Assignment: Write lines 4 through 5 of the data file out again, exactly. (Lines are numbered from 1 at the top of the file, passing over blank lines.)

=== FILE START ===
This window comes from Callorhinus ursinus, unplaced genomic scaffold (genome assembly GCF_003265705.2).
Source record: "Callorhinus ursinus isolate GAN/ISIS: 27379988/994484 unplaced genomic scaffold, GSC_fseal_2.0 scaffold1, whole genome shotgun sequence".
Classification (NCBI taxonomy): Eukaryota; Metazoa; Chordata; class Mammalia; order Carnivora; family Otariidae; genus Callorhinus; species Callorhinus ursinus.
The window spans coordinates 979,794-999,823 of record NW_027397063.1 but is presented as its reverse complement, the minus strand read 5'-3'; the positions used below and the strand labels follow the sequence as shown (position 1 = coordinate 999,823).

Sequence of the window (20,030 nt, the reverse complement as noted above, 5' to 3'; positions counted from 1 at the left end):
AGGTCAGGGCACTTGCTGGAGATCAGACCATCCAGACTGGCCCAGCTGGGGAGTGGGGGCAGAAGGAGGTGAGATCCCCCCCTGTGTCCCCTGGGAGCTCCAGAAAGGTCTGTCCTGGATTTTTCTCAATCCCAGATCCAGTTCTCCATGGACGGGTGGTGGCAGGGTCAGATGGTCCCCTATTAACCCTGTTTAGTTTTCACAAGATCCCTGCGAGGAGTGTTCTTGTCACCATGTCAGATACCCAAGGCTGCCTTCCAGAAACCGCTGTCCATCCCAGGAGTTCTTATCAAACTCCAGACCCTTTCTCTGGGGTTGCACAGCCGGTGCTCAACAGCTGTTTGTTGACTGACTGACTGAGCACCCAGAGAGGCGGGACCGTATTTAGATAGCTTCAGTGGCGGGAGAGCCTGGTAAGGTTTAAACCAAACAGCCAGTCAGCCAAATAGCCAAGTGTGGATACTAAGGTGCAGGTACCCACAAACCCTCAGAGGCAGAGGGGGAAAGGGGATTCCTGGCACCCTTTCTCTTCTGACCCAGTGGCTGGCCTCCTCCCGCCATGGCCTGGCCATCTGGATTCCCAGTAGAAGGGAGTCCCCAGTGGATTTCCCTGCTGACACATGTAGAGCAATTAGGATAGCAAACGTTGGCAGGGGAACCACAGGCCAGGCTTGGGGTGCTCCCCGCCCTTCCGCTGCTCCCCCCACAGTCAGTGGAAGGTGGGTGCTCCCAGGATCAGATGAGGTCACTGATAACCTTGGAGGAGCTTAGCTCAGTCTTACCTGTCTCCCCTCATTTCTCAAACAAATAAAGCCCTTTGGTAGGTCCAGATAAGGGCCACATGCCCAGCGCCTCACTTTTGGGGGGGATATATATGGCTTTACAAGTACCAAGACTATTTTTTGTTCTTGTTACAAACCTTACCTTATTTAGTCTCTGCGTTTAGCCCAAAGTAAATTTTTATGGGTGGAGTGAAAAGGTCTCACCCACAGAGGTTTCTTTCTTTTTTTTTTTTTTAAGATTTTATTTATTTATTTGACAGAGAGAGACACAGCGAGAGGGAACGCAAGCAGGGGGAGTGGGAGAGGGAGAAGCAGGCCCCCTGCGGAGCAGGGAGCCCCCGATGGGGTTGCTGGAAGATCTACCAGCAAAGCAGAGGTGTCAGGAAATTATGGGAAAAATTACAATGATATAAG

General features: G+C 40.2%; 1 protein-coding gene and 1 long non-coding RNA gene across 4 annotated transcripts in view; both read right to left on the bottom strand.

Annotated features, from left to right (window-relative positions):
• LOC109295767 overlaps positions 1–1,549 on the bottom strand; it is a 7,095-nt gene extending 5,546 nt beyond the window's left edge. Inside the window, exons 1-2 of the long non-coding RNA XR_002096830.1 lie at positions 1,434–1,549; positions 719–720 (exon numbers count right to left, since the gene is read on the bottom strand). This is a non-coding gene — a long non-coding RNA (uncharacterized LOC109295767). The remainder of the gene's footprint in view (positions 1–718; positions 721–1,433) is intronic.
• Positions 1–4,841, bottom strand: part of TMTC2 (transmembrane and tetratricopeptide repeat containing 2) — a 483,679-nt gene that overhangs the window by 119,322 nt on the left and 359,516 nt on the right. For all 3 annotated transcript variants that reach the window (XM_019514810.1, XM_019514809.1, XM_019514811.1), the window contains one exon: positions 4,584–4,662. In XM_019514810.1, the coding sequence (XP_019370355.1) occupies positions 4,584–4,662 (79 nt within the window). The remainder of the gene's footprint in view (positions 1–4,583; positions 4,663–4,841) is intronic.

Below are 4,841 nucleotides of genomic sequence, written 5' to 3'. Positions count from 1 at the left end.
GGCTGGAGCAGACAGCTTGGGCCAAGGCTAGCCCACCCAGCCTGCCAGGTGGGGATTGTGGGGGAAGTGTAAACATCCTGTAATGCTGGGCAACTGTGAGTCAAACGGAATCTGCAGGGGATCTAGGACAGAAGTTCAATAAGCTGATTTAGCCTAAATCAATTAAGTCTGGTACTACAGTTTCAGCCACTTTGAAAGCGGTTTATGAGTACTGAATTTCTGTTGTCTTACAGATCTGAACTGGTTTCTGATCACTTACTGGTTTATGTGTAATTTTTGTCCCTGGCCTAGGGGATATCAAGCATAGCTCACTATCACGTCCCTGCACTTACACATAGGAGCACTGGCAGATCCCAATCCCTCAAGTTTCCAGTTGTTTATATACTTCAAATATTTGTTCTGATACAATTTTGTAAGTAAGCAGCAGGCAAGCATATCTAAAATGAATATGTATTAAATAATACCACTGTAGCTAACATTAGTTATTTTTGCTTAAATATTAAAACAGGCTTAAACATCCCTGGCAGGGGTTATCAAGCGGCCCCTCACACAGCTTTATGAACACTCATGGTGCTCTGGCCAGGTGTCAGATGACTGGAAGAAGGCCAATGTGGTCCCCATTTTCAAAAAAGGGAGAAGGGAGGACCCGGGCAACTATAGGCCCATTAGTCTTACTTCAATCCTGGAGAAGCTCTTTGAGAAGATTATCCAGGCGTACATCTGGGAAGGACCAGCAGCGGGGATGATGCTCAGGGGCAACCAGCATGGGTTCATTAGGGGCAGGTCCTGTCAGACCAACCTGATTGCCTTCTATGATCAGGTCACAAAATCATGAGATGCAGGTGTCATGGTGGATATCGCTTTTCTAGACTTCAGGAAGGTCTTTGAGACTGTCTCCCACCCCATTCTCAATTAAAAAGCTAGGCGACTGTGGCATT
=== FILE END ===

The window spans coordinates 979,794-999,823 of record NW_027397063.1 but is presented as its reverse complement, the minus strand read 5'-3'; the positions used below and the strand labels follow the sequence as shown (position 1 = coordinate 999,823).

Sequence of the window (20,030 nt, the reverse complement as noted above, 5' to 3'; positions counted from 1 at the left end):